This is a curated selection of highlights from Crime Story Daily this week.

On the criminal justice policy front: In honor of Thanksgiving, a new piece from the Washington Post highlights the cruel irony of pardoning turkeys for the cameras when nearly 14,000 federal inmates await long-overdue outcomes on backlogged clemency petitions.

In muckraker/watchdog reporting: a piece from the New York Times focuses on the widening “tech gap” between prosecutors and public defenders, which can make it exceedingly difficult for underfunded public defenders’ offices to effectively represent their clients in court. And a piece from the New Republic examines the rural prison-building boom that has put up 29 new state and federal prisons in Appalachia over the past 30 years. In deindustrialized economies hit hard by the decline of coal, prison construction projects bolstered by punitive sentencing policy have benefitted elected officials and their “cronies” in private industry at local communities’ expense.

In complex crime storytelling: a new piece from Rolling Stone outlines the case of R&B singer Jimmy Dennis, who was wrongfully convicted of capital murder in 1992 and spent the next 25 years of his life on death row. After a decades-long legal battle, the case against Jimmy, fueled by police and prosecutorial misconduct, finally fell apart, and in 2017 he left prison a free man. And a piece from Vox examines the story of Grace Millane, a 21-year-old woman who was murdered in rural New Zealand in December 2018. After the man accused of killing her argued in court that she died accidentally during “violent sex,” media outlets around the world zeroed in on the victim’s alleged interest in BDSM, reducing their coverage of the case to “salacious clickbait.” “It’s part of a bigger patter,” the author writes, “in which female crime victims are treated as though they’re guilty of something, with the media and the public digging through their past for damaging details, or simply speculating about them based on who they are.”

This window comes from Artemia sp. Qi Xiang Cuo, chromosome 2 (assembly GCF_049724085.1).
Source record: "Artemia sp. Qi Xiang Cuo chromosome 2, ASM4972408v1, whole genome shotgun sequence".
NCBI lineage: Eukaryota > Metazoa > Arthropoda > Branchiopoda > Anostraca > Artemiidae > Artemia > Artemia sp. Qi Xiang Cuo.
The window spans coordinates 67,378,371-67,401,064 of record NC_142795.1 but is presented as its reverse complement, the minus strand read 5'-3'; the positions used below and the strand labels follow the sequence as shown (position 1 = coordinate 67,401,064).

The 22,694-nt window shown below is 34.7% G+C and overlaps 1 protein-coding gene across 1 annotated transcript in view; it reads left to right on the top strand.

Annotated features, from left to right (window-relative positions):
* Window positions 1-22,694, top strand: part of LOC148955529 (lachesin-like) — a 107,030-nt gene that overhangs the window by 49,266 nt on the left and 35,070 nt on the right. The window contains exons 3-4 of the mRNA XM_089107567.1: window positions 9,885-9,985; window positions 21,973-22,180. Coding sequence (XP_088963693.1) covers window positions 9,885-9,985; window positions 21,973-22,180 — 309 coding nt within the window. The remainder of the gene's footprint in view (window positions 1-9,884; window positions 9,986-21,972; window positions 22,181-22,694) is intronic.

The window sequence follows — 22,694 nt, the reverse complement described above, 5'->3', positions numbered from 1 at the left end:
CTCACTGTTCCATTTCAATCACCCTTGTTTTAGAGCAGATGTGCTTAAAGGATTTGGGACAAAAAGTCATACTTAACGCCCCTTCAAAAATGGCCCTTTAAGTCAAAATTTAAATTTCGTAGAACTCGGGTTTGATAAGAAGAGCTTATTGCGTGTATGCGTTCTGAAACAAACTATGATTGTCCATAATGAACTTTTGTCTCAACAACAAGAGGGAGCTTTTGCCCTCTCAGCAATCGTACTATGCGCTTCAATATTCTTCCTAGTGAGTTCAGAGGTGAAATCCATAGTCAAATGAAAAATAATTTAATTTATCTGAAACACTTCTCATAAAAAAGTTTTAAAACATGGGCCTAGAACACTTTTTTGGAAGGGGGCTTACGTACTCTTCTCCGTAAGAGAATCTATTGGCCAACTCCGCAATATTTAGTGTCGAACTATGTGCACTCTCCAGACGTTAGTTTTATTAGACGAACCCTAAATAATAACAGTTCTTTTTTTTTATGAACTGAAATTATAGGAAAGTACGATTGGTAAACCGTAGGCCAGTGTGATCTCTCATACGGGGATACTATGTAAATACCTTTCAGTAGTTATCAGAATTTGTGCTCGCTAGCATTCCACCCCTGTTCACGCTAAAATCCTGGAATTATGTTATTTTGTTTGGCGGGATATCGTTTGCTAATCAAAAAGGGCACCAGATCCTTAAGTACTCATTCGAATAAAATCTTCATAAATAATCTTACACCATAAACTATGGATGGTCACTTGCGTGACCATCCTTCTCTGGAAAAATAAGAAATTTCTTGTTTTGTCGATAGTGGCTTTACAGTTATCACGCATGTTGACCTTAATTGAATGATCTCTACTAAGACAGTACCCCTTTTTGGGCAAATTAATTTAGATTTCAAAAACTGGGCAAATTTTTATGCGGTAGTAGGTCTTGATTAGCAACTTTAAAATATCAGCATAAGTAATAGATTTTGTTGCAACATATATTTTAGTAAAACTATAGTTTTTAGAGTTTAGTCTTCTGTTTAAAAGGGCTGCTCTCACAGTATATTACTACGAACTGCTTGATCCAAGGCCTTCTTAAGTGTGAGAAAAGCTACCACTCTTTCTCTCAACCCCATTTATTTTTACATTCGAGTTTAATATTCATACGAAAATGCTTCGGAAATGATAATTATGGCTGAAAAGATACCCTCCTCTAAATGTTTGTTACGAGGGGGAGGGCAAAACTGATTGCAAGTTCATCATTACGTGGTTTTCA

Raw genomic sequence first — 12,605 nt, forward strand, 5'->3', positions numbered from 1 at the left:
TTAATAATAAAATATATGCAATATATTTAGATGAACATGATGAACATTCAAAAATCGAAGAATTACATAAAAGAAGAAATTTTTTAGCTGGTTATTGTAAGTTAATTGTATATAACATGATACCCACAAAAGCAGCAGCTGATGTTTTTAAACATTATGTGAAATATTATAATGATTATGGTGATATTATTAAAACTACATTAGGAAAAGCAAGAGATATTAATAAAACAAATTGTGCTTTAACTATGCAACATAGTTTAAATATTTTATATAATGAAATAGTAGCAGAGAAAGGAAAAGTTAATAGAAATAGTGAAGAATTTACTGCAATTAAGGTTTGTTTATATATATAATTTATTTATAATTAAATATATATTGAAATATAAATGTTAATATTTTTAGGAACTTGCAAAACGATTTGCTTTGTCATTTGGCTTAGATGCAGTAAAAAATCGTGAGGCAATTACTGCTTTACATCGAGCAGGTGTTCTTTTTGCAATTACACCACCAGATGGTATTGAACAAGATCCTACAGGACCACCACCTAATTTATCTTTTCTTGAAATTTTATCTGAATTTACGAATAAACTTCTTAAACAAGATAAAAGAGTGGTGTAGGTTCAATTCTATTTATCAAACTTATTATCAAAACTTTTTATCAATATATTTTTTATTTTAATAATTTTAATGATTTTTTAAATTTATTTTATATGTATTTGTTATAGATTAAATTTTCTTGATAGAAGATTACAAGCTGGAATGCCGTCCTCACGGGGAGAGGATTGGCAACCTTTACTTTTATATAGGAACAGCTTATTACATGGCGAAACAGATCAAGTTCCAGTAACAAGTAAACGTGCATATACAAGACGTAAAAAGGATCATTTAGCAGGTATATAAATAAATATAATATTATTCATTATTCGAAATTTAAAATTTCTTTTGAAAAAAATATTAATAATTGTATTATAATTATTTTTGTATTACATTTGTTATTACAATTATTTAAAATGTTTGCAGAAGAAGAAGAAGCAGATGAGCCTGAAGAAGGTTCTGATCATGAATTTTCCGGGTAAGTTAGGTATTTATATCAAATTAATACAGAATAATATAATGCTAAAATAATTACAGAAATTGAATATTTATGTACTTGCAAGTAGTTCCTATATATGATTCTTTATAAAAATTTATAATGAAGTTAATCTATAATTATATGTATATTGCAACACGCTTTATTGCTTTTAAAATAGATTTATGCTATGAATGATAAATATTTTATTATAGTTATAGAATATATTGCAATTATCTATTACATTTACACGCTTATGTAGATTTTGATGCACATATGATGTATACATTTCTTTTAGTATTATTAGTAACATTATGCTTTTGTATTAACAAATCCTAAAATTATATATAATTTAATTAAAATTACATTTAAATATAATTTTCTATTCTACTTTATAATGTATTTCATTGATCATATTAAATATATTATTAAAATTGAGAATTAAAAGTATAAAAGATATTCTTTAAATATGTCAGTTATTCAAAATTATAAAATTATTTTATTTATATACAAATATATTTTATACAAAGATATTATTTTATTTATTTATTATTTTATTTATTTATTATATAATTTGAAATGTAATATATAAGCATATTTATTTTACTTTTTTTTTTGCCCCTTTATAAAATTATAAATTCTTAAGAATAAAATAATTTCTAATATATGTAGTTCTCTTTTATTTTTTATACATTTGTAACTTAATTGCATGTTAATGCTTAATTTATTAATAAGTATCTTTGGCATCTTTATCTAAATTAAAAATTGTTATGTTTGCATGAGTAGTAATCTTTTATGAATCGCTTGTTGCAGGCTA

And in culture/true crime: a piece from the New Republic explores the so-called “My Favorite Murder problem”: how can we discuss true crime stories without buying into outdated or oversimplified ideas about law enforcement and justice? As the author puts it, “the stories we tell about crime and how to stop it prop up a system that is often as much about maintaining fantasies of social order as it is about implementing real justice.” And New York Magazine reviews the new PBS docuseries College Behind Bars, which focuses on Bard College’s Bard Prison Initiative. The program provides a rigorous liberal arts education to more than 300 incarcerated men and women across New York state.